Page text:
Supersonic shock wave boundary layer interactions are common to inlet flows of supersonic and hypersonic vehicles. This paper reports on wall-resolved implicit large-eddy simulations of a canonical Mach 2.5 turbulent shock wave boundary layer interaction experiment at the NASA Glenn Research Center. The boundary layer upstream of the interaction was nominally axisymmetric and two-dimensional. A conical centerbody with a 16 deg half-angle and a maximum radius of 0.147D of the test section diameter was employed to generate a conical shock wave, where D is the test section diameter. Asymmetric (swept) interactions were obtained by displacing the shock generator away from the test section centerline. The present simulation is for a shock generator displacement of D/6. Results from the asymmetric simulation are compared with results from an earlier simulation of a corresponding axisymmetric interaction. The experimental Reynolds number based on test section diameter was ReD=4×106. For the simulations, the Reynolds number was lowered to ReD=4×105 to keep the computational expense of the simulations within limits. Compared to the axisymmetric interaction, the streamwise extent of the separation varies considerably in the azimuthal direction for the asymmetric interaction. The separation is strongest at the azimuthal location that is closest to the shock generator. The streamwise extent of the separated flow regions is noticeably reduced and substantial crossflow is observed between the locations that are closest and farthest from the shock generator. A Fourier analysis of the unsteady flow data indicates low-frequency content for the separated region that is closest to the shock generator. Away from this region, with increasing sweep angle and cross-flow, the low-frequency content is diminished. A proper orthogonal decomposition captures spanwise coherent structures for the more two-dimensional parts of the interaction. Full article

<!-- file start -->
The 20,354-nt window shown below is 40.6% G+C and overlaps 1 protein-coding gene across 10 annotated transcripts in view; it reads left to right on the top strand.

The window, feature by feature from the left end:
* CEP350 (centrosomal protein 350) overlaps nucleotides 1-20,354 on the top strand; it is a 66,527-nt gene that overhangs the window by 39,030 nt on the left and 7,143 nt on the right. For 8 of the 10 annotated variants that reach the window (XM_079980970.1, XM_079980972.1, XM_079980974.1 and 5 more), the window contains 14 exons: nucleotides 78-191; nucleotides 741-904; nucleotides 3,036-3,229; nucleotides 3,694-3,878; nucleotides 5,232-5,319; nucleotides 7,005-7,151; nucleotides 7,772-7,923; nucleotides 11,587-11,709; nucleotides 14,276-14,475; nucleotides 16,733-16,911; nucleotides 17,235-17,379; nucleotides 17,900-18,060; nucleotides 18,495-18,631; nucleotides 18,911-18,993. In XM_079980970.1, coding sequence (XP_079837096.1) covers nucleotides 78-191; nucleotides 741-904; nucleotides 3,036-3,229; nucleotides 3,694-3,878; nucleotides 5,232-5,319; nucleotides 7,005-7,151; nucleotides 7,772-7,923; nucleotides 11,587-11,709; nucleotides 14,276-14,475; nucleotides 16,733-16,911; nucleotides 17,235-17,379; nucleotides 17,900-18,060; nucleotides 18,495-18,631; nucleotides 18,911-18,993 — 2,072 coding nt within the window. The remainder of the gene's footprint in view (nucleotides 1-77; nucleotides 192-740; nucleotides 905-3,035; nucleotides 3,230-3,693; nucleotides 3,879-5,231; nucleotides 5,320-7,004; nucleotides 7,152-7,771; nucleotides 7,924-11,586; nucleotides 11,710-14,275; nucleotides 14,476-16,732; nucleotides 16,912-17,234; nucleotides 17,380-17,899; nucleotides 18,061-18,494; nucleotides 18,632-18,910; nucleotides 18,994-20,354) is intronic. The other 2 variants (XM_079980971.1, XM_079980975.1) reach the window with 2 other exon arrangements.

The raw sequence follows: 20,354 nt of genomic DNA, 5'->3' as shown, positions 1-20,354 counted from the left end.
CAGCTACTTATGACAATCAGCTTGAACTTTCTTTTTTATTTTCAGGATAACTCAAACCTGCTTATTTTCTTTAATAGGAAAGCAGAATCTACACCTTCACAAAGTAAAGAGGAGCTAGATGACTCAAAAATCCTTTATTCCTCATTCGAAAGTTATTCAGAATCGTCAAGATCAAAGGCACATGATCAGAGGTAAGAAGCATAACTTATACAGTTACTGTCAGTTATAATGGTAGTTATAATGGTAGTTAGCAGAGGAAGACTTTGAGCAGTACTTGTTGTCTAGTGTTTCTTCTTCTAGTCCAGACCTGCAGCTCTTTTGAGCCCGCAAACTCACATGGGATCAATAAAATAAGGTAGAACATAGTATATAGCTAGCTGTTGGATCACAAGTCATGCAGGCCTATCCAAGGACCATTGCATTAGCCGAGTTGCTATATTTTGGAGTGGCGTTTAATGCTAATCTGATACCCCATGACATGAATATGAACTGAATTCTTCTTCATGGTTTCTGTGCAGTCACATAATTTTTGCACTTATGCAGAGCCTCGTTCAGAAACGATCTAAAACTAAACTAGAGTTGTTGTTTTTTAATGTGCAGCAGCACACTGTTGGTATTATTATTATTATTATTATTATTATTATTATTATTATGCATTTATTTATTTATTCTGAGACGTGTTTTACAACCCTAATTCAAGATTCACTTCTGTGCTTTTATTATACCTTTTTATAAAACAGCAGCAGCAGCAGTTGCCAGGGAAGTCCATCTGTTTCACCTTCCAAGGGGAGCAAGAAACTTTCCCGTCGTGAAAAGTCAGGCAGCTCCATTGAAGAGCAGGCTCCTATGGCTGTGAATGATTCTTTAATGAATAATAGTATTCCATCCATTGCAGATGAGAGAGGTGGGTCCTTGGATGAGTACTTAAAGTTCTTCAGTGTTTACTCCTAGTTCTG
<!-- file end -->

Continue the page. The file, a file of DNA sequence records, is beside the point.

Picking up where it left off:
(This article belongs to the Special Issue Flow Control and Drag Reduction)
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12 pages, 4423 KiB  
Article
Effective Distance for Vortex Generators in High Subsonic Flows
by Ping-Han Chung, Yi-Xuan Huang, Kung-Ming Chung, Chih-Yung Huang and Sergey Isaev
Aerospace 2023, 10(4), 369; https://doi.org/10.3390/aerospace10040369 - 12 Apr 2023
Cited by 1 | Viewed by 1868
Abstract
Vortex generators (VGs) are a passive method by which to alleviate boundary layer separation (BLS). The device-induced streamwise vortices propagate downstream. There is then lift-off from the surface and the vortex decays. The effectiveness of VGs depends on their geometrical configuration, spacing, and [...] Read more.
Vortex generators (VGs) are a passive method by which to alleviate boundary layer separation (BLS). The device-induced streamwise vortices propagate downstream. There is then lift-off from the surface and the vortex decays. The effectiveness of VGs depends on their geometrical configuration, spacing, and flow characteristics. In a high-speed flow regime, the VGs must be properly positioned upstream of the BLS region. Measurements using discrete pressure taps and pressure-sensitive paint (PSP) show that there is an increase in the upstream surface pressure and the downstream favorable pressure gradient. The effective distance for a flat plate in the presence of three VG configurations is determined, as is the height of the device (conventional and micro VGs). Full article
(This article belongs to the Special Issue Flow Control and Drag Reduction)
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18 pages, 11822 KiB  
Article
Time-Series-Data Interpolation Applied to Boundary-Layer Profiles Measured on Different Flights
by Hidemi Takahashi, Mitsuru Kurita, Hidetoshi Iijima and Seigo Koga
Aerospace 2023, 10(4), 322; https://doi.org/10.3390/aerospace10040322 - 23 Mar 2023
Cited by 1 | Viewed by 1168
Abstract